The failure of some medical devices in recent years, such as the PIP breast implants and metal-on-metal hip prostheses, have raised questions about the safety of medical technologies more generally and the role of the Therapeutic Goods Administration (the regulatory agency responsible for allowing devices onto the Australian market). Two Senate Inquiries and a number of internal reviews have recommended changes to the operations, culture and communications functions of TGA. In the following piece, Graham McLean, Managing Director of Stryker South Pacific (a medical technology company which produces a range of prostheses), argues that recent reforms within TGA have resulted in a more pro-active culture and that all stakeholders, including manufacturers, clinicians, regulatory bodies and consumers, have an important role to play in promoting safety and quality in health care.
As a manufacturer of some of Australia’s most clinically successful and widely used hip and knee prostheses, Stryker Australia understands and supports the importance of high standards of quality and safety. Recent high profile device failures have highlighted the devastating consequences to consumers of unexpected quality and safety problems and the role of the national regulator, the Therapeutic Goods Administration (TGA) in maintaining Australia’s high safety standards.
Overall, TGA is well regarded internationally for its rigorous approach to the evaluation of therapeutic goods and this reputation is well deserved. However, in 2011, Inquiries into the aforementioned device failures suggested that TGA could be more proactive in addressing early signs of problems with devices and in communicating potential issues to manufacturers, clinicians and consumers. Ongoing changes within TGA have resulted in a much more open and stakeholder-focused culture along with focussed regulatory reform that has bolstered confidence in TGA’s oversight of the safety and effectiveness of medical devices.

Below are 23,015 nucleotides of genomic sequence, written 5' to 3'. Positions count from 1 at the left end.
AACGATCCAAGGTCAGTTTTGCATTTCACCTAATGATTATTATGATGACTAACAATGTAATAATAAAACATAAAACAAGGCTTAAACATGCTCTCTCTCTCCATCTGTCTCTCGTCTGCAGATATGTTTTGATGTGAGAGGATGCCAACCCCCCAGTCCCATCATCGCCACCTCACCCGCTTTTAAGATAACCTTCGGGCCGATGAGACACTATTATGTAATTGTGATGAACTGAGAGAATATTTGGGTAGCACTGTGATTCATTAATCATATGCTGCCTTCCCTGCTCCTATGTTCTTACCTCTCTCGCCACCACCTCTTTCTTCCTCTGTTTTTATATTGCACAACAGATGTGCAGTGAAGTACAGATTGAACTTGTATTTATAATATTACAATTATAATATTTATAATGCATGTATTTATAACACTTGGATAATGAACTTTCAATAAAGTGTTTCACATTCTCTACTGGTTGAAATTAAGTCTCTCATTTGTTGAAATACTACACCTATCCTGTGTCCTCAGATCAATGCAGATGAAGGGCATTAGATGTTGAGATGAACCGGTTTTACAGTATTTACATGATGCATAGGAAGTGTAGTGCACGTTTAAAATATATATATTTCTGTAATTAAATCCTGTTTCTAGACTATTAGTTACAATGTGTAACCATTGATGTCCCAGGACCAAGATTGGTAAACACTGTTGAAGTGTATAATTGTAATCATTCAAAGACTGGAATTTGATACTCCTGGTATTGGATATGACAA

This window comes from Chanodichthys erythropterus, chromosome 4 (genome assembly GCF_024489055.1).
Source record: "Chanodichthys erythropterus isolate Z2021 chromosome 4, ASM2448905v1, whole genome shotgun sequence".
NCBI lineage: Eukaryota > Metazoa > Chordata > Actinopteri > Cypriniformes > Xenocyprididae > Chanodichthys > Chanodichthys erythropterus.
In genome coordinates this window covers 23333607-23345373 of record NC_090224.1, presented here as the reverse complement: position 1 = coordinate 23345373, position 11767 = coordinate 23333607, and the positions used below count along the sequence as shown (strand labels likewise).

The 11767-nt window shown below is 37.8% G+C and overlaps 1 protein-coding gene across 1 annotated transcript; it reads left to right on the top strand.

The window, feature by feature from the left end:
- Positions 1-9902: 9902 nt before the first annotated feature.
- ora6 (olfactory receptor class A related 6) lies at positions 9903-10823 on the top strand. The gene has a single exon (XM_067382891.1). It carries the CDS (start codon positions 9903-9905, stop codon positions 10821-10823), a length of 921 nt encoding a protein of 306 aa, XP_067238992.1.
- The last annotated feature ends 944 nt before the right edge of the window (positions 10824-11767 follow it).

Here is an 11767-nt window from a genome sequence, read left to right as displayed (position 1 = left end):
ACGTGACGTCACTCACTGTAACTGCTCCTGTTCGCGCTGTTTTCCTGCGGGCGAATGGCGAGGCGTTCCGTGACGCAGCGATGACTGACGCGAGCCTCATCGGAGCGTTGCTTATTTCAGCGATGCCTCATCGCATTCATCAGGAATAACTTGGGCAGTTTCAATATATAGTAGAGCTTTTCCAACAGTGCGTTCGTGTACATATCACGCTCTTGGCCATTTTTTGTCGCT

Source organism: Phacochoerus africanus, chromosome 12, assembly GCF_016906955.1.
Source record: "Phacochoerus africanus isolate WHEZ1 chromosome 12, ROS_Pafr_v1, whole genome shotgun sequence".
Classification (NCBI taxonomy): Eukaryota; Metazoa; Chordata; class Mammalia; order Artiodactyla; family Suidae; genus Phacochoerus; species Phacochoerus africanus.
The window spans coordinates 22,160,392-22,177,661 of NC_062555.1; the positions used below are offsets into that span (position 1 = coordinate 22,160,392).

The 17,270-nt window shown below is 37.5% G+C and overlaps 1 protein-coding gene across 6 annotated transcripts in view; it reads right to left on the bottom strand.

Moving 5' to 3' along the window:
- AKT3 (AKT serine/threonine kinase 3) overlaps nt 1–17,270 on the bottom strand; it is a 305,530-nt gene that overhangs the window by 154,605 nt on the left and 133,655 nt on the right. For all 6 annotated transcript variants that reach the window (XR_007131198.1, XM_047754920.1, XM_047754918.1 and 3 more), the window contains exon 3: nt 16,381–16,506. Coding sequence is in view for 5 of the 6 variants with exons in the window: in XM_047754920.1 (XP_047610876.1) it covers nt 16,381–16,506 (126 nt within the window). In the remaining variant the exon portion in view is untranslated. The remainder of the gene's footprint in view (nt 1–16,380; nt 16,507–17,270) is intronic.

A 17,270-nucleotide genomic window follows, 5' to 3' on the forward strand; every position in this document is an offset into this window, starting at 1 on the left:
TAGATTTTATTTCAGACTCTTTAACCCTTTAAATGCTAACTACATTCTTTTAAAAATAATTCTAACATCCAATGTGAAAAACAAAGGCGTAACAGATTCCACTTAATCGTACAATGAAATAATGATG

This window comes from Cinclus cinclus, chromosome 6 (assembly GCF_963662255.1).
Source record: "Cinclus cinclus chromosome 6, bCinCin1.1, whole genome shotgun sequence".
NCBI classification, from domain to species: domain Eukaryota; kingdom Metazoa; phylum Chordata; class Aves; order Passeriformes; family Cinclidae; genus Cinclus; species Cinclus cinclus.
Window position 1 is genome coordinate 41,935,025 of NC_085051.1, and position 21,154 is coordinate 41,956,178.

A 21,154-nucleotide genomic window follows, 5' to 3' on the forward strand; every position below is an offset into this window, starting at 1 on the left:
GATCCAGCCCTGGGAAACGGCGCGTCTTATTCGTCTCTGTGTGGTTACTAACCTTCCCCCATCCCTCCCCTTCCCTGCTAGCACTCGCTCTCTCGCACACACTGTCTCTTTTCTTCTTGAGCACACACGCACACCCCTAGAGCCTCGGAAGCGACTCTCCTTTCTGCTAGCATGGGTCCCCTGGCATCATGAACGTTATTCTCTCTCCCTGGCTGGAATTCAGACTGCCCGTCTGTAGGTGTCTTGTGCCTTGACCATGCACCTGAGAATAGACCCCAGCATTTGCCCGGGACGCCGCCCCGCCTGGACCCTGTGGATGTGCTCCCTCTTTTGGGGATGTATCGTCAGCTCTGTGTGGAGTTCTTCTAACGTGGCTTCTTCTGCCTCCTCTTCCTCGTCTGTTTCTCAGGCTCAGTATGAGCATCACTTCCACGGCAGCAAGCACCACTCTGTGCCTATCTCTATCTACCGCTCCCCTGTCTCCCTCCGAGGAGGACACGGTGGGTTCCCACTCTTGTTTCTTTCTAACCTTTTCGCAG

It is also important to understand that for TGA to perform its role, accurate and timely data on devices and their manufacturers/sponsors needs to be made available, where such data is important to inform regulatory decisions. For example, TGA needs to be able to access available post market clinical data and correspond in a timely fashion with the manufacturers/sponsors regarding unexpected clinical performance, and be aware if devices are removed from registries in another country for quality or safety reasons. Other issues, such as disreputable manufacturers providing inaccurate or even false information on device performance are also relevant to the TGA’s role in regulating devices in Australia. This relies on the provision of information from a wide range of sources, including international regulatory agencies.
The Australian Orthopaedic Association National Joint Replacement Registry (NJRR) is a key source of data on the outcomes of joint replacements and is often the first to notice a concerning safety trend with a particular product. It is vital that close communication between the NJRR and TGA is maintained so that there are no delays in making regulatory decisions, such as product recalls, once a problem has been identified.